One rather obvious thing about reading is that, if you like, you can actually read every single word. Indeed, if you want to and the book is well-written, you can even pause every now and then to savor things. Audible is not well-suited for that. But then again, it can potentially expand my reading horizons by a few hours a week, as well perhaps as making health club visits feel shorter.

Will I stay or will I go; don’t know yet.

Cover art for “Literature and Inequality”

The cover art for my forthcoming (April 1) Anthem Press book, Literature and Inequality, is now set. It’s a public domain image of a caricature of Charles T. Yerkes (aka Frank Cowperwood in Dreiser’s The Financier and The Titan) that was drawn in 1905 by Max Beerbohm. You can see it here.

I had been intrigued by the idea of using, for the cover, the image you can see at the far right here, but couldn’t determine where the rights to it might reside.

Upcoming tax event at Columbia Business School

Next Monday (February 24) at the Columbia Business School, I’ll be participating in a panel discussion that is entitled “The Global Consequences of the US Tax Cuts and Jobs Act of 2017. Event and registration info are available here. My co-panelists will be Joseph Stiglitz and Stephan Eilers.
Although I will aim to be measured and fair, I will not, on balance, be adhering to the old maxim that states: “If you don’t have something nice to say, don’t say anything at all.”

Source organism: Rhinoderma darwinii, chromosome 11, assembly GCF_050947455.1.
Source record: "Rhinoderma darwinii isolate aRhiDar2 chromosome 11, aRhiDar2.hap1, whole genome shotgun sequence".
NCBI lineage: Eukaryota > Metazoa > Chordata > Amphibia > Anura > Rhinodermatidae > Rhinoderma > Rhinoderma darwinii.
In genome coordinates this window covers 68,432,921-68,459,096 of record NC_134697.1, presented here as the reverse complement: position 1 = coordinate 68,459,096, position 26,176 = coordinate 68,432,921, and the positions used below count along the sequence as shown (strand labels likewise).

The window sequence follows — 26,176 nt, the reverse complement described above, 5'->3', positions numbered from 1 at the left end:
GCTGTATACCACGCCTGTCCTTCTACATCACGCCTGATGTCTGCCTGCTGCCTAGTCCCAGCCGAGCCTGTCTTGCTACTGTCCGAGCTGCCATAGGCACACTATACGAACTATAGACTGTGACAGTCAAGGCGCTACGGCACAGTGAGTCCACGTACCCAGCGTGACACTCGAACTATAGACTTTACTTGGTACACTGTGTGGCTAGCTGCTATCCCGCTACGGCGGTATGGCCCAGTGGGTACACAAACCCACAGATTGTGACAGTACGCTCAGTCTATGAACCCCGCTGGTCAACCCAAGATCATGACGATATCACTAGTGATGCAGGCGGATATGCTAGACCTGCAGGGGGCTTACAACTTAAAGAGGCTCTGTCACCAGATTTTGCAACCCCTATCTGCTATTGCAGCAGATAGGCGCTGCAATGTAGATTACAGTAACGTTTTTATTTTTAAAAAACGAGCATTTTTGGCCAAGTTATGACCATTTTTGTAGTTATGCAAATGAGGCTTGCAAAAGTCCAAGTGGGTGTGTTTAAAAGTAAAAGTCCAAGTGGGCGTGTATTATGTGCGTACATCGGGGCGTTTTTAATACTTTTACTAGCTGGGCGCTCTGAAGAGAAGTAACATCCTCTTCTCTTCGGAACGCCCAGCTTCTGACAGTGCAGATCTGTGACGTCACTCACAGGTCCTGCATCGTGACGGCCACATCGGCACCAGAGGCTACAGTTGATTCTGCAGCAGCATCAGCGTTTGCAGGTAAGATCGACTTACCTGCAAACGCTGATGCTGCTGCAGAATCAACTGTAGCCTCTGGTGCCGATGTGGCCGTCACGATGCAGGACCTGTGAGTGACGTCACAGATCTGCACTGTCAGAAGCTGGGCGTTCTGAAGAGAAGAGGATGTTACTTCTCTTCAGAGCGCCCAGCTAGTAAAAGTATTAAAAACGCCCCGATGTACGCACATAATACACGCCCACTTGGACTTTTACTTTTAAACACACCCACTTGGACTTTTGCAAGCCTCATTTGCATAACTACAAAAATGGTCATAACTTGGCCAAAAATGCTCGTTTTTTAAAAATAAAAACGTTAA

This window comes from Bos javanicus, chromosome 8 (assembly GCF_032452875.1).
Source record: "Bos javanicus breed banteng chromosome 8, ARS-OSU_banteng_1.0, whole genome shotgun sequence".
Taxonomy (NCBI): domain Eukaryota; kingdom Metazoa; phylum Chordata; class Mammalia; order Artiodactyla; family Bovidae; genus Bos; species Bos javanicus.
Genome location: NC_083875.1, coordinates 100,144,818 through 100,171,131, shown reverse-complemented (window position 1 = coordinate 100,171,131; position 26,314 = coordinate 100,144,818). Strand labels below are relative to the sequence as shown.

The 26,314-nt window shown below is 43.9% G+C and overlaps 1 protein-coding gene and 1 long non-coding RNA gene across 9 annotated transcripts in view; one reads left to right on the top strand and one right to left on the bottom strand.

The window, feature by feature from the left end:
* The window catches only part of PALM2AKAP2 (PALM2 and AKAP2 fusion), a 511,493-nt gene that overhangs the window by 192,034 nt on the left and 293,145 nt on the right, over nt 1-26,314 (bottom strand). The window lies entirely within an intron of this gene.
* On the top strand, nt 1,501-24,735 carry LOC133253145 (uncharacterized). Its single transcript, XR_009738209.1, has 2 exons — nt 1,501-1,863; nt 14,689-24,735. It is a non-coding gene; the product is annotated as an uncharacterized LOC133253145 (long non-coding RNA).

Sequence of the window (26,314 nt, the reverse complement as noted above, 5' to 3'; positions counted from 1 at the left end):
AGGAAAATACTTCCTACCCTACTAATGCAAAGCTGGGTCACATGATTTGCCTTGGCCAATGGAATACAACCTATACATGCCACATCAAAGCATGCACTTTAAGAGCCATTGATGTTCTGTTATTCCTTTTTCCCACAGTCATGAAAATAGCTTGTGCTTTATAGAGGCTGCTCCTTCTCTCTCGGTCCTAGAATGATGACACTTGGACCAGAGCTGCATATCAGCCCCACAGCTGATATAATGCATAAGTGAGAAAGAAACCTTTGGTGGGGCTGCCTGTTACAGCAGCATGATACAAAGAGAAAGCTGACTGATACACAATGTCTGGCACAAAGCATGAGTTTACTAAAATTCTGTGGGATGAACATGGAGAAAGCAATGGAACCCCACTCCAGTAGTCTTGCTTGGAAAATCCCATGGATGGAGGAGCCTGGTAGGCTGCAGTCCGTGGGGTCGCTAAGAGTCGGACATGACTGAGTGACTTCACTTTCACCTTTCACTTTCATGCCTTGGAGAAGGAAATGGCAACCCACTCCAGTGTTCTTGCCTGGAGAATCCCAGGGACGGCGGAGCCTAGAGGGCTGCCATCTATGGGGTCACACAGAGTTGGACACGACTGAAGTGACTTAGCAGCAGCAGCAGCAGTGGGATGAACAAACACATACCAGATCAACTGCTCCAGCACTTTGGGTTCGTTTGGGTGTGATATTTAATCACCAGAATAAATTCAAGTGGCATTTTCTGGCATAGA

Revised paper on digital services taxes and the source of income

I have posted on SSRN a revised, and pretty close to final, version of my paper, Digital Service Taxes and the Broader Shift from Determining the Source of Income to Taxing Location Specific Rents. Available here. I’ll be submitting it shortly to the Singapore Journal of Legal Studies for expected publication there, in keeping with the lecture on the topic that I gave at NUS Law on January 14.

The main change this time around was simply to fill in the footnotes (with the help of my research assistant).

ABA slides on the BEIT, raising income tax rates, and broadening the estate and gift tax

As discussed in prior posts, last Friday I participated in a panel at the ABA Tax Section Annual Meeting in Boca Raton, FL, along with co-panelists Roger Royse, Linda Beale, and Richard Prisinzano. The panel discussed the rising U.S. wealth gap between the very rich and everyone else, and sought to lay out, in a reasonably neutral and balanced way, various options for responding, such as via enactment of a wealth tax.

As we divided up the issues among the panelists, my comments (and share of the slides) focused on Ed Kleinbard’s dual BEIT proposal, and on recent talk of raising income tax and/or estate and gift tax rates at the top.

Not a whole lot of brand-new or startling content here, but in particular because I offered a well-deserved shout-out for, and brief summary of, the dual BEIT, I am attaching my portion of the session slides here.